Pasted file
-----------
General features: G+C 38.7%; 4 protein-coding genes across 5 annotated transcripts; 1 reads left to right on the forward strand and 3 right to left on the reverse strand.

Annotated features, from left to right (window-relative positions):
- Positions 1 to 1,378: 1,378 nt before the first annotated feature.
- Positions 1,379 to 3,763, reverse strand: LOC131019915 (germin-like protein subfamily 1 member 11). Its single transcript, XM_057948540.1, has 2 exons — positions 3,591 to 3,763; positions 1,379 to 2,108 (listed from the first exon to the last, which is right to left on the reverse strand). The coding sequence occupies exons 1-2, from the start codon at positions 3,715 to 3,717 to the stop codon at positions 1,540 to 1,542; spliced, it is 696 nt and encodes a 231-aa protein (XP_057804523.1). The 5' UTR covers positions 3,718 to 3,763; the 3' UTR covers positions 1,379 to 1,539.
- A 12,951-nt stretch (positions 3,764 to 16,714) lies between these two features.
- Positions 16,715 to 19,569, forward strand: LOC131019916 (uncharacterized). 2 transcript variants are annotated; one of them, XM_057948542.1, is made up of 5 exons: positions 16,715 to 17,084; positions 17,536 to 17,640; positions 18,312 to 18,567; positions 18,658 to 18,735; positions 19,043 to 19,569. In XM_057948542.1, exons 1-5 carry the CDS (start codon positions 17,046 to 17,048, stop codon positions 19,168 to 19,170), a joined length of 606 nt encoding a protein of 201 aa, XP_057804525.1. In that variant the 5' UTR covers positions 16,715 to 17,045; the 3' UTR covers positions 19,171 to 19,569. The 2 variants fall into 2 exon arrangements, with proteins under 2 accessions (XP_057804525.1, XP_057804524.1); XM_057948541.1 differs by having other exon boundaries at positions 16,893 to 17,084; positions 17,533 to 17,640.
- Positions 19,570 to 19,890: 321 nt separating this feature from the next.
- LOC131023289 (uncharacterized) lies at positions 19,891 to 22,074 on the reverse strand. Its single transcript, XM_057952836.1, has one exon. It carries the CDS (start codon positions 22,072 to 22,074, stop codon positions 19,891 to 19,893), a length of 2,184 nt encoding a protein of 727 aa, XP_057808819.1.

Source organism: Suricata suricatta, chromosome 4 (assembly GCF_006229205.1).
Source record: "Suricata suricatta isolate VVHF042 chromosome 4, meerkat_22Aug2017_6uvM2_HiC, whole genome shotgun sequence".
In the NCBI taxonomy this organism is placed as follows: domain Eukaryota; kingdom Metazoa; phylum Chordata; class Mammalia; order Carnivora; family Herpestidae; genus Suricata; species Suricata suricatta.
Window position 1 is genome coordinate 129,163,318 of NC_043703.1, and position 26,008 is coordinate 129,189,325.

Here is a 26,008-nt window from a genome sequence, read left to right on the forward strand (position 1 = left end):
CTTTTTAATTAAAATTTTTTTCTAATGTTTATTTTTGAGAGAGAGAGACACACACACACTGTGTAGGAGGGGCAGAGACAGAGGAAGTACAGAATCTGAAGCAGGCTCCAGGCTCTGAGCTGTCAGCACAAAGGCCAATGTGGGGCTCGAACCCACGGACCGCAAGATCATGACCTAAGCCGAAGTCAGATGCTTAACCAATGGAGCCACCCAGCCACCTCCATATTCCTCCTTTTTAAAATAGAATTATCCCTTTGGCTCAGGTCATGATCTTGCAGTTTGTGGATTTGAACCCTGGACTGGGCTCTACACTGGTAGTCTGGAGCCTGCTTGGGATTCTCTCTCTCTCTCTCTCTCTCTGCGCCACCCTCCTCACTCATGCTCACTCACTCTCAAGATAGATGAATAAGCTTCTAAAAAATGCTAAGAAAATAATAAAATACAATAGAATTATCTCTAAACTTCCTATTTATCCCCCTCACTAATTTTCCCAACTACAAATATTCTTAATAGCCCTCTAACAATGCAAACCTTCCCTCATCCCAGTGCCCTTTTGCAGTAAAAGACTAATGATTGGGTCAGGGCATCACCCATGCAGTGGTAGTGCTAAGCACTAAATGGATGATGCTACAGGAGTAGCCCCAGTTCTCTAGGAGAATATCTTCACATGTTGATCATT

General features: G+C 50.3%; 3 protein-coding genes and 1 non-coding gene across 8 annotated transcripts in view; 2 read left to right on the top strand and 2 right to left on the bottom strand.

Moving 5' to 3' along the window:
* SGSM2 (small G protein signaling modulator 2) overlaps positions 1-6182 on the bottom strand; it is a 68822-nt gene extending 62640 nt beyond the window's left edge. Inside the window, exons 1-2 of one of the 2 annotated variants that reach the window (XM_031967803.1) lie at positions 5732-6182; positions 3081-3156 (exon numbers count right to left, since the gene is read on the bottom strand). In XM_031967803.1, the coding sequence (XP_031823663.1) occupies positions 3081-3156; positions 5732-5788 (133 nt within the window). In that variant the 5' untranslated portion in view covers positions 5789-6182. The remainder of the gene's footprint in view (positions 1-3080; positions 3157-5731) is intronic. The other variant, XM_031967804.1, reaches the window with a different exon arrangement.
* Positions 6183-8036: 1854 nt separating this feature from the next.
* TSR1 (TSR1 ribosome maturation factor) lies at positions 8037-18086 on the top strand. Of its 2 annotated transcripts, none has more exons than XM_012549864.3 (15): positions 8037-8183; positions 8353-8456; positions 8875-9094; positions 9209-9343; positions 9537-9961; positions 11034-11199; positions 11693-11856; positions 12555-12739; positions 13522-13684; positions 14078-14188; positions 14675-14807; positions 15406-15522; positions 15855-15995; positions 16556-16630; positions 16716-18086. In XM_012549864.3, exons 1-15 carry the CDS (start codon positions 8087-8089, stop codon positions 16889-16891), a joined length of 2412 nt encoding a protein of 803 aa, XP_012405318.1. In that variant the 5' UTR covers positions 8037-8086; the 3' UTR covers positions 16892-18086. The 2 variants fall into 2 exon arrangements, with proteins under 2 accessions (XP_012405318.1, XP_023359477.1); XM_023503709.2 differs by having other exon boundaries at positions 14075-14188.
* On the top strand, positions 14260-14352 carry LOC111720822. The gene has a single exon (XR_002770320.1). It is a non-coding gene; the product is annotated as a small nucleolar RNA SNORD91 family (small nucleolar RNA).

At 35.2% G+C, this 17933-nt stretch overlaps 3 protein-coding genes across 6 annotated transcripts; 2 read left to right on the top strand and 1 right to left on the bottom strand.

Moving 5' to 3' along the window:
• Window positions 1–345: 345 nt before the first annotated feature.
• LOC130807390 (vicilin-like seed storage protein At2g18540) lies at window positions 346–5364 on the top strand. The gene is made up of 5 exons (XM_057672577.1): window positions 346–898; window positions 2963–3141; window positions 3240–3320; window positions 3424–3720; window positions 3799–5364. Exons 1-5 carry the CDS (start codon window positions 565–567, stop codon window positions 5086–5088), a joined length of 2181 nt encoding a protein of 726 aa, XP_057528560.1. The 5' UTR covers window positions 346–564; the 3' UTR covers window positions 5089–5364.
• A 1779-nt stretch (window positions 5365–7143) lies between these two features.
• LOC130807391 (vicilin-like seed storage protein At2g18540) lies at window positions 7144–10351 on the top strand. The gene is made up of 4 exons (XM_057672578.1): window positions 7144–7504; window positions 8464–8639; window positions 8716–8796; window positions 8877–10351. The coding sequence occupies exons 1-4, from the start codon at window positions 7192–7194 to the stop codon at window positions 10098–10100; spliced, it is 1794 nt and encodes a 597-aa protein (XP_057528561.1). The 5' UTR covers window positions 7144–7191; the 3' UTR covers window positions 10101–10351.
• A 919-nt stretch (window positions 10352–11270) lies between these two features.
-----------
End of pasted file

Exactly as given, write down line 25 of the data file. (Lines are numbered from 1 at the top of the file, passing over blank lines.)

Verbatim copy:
• A 1779-nt stretch (window positions 5365–7143) lies between these two features.